Windows Vista: Time for a Revival?

May 24, 2012: Windows Vista - a Second Look

In light of Windows XP sunsetting in April 2014, I'm giving Windows Vista a second look.   Many of my customers buy refurbished business class PC's, and the majority of them are branded with Windows Vista Business COA stickers.   Vista has a sunset date of April 17, 2017.  This buys you time so you don't necessarily have to upgrade to Windows 7, which adds about $150 to your refurbished PC.  Vista Business seems inherently more stable than Vista Home Premium.  However, part of Vista Home Premium's instability and troubleprone history relates to its environment - the Home user attracts more viruses, malware, and software overload than a typical business user.  Therefore I consider Vista Home Premium a "lost cause," though some of the speed-up tips here may be helpful for the home user.

Some things I do to improve upon the of Vista performance:

Consider disabling Superfetch.  There's admittedly a lot of controversy over the merits of doing this.  Since it is relatively painless to enable and disable (through the Services panel) feel free to experiment to see if it helps your specific situation.  One thought - since Superfetch tries to "guess" what program you run, and you have say a 5400 rpm laptop hard drive, the hard drive is saturated due to constant head seeking; so is the cache benefit worth the slowdown in the disk channel?  Maybe not, unless if you have an SSD, Hybrid, or 7200 rpm hard drive.

Why disabling Superfetch to improve performance is a myth:

Turn off Remote Differential Compression, especially if there are no other Windows Vista/7 PC's in the environment.

Turn off Tablet PC support.  Unfortunately this also turns off Snipping Tools, which is helpful for some users.  If you do not have a touch screen or tablet pc there is no benefit, other than the Snipping Tools.
What Snipping Tool Does:

TCP/IP Tuning if you use the Ethernet Lan (wired network connection), of special interest are the TCP Offload functions.

Hide Dotnet framework updates that I do not need, they will not install, and you will have fewer Windows updates.  I normally disable Dotnet Framework 4.0, sometimes Dotnet Framework 3.5. If you use software that uses Dotnet Framework, unfortunately you have to install it.  For example, Quickbooks 2012 requires Dotnet Framework 4.0.  I believe the Dotnet Framework and its endless patches cancerous to the PC, due to installation and operational issues which often arise.  

Change the Restore Points maximum size.  Instead of System Restore gobbling up to 15% of your hard drive, change it to 1 or 2 gigabytes maximum. Vista's System Restore has had a dubious reputation of frequently failing so minimize its capacity, it may actually help it.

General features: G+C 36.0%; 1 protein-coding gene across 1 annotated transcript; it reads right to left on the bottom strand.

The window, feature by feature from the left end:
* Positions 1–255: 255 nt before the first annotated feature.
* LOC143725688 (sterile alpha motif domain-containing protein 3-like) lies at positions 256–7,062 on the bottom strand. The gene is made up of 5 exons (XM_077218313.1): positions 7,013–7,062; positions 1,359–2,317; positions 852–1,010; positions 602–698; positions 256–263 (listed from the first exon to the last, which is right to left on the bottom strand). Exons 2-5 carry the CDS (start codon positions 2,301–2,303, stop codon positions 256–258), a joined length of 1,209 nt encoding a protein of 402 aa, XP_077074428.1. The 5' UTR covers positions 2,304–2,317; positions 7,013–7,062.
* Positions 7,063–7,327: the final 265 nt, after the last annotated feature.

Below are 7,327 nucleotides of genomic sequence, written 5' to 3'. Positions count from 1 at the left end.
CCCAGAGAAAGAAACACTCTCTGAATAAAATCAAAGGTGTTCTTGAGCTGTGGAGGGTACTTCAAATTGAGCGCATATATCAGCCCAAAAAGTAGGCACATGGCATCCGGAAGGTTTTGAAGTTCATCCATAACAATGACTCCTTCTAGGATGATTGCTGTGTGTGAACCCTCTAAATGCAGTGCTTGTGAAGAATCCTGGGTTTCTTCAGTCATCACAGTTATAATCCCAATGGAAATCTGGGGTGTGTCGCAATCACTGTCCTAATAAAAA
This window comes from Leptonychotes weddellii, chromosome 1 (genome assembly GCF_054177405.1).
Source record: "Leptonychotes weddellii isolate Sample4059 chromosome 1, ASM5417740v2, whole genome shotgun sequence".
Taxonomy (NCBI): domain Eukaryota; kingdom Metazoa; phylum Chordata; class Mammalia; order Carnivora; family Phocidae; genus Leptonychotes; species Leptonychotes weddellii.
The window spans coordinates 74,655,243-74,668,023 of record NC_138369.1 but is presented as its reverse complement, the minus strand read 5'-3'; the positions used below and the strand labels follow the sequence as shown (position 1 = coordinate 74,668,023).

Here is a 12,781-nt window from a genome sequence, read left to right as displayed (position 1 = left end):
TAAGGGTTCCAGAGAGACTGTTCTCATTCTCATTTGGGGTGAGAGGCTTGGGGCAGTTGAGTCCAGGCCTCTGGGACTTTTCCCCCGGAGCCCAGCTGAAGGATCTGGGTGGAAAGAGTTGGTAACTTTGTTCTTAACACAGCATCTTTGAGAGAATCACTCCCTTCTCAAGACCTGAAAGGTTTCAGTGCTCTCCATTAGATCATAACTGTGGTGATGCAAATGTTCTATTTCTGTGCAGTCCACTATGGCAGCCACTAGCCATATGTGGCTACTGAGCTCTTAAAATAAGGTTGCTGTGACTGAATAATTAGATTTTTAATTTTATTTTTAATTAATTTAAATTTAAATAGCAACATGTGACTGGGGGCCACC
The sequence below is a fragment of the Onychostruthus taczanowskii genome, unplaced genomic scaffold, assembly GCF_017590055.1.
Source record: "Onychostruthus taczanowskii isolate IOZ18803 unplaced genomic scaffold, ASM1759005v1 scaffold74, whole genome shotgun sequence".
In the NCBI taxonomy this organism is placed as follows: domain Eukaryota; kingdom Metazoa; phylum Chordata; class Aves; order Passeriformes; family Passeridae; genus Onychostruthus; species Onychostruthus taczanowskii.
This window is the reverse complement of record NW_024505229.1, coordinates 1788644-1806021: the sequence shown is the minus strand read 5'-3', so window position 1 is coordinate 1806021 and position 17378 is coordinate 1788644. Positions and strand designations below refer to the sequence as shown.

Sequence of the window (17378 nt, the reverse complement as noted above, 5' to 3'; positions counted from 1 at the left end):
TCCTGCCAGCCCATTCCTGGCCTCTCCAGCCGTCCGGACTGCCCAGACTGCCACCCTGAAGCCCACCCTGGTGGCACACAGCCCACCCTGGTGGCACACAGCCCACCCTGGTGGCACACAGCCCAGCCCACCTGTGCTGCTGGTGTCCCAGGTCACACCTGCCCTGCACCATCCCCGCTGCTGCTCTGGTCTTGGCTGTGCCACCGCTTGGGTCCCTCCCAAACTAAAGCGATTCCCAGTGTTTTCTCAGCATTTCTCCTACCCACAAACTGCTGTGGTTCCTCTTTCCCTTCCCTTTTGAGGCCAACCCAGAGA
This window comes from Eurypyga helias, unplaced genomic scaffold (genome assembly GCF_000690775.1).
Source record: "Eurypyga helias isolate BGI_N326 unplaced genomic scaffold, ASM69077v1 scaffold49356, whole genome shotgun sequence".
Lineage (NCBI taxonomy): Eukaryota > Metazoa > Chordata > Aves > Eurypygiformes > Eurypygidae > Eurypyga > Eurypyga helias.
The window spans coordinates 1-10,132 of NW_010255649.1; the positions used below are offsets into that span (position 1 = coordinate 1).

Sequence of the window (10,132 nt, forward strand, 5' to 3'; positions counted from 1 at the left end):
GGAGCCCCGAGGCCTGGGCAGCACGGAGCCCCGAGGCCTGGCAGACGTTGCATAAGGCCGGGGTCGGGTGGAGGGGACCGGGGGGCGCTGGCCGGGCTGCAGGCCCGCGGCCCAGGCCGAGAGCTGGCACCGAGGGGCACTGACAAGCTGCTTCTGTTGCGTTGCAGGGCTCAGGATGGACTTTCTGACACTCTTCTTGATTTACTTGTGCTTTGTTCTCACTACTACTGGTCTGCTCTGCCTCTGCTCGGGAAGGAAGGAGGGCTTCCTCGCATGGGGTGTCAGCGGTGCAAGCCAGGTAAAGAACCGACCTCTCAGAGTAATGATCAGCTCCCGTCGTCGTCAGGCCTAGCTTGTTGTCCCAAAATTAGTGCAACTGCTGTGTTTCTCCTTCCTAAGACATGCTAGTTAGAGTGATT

Consider turning off user account control (I know, this is a bad idea in general), and install Erunt to make daily registry backups.  This will help since System Restore is broken most of the time, and it gives you a backup set of Windows Registries.  The alternative of leaving it on will cause ERUNT's automatic registry backup at power-on fail to do its backup, however you could launch it "on demand" which will create an elevation prompt, however you have to remind yourself to do this.

Consider using an Advanced Format Hard Drive, or an SSD.  If working on a laptop, definitely go with a 7200 rpm hard drive (or SSD), not a 5400 rpm (Advanced Format magnetic platter laptop hard drives aren't on the horizon, yet).   While you could try to image from an old hard drive, and using a sector alignment tool.  However, I find fresh installs, allowing Vista to partition the blank drive (don't partition/format from XP) provide a speedier user experience.  This is because Vista/Win7 takes advantage of the advanced format capabilities, which helps in the performance department. If you can load from a Vista DVD that has Sp1 or Sp2 slipstreamed, as advanced format was introduced in Service Pack 1.

Consider lighter weight security software, such as PrevX, instead of a signature based product, such as McAfee or Norton.  You could combine it with Malware Bytes paid product, with TCP/IP blocking of bad websites (the remaining active features disabled).

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